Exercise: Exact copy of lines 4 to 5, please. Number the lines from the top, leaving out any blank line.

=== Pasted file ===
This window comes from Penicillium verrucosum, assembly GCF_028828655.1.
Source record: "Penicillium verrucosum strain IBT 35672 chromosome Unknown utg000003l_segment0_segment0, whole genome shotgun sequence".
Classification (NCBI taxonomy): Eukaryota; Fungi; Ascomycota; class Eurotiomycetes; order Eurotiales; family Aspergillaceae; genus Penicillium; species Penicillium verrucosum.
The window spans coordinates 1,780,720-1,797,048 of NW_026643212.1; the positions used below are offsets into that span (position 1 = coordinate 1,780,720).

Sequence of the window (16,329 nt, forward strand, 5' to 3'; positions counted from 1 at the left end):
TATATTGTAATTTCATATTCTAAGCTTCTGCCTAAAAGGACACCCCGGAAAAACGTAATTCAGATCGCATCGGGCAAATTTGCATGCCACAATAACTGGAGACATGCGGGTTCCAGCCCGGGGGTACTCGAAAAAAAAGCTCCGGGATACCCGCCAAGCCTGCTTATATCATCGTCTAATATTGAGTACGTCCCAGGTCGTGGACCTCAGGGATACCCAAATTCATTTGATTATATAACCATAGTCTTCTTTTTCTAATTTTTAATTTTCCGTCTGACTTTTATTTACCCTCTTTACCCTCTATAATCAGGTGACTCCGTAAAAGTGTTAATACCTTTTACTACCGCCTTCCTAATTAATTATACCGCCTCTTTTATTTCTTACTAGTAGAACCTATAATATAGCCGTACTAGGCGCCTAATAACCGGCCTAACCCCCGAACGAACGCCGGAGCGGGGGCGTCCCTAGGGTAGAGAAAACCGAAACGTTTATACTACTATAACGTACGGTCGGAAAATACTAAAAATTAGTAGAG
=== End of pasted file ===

The window spans coordinates 1,780,720-1,797,048 of NW_026643212.1; the positions used below are offsets into that span (position 1 = coordinate 1,780,720).

Sequence of the window (16,329 nt, forward strand, 5' to 3'; positions counted from 1 at the left end):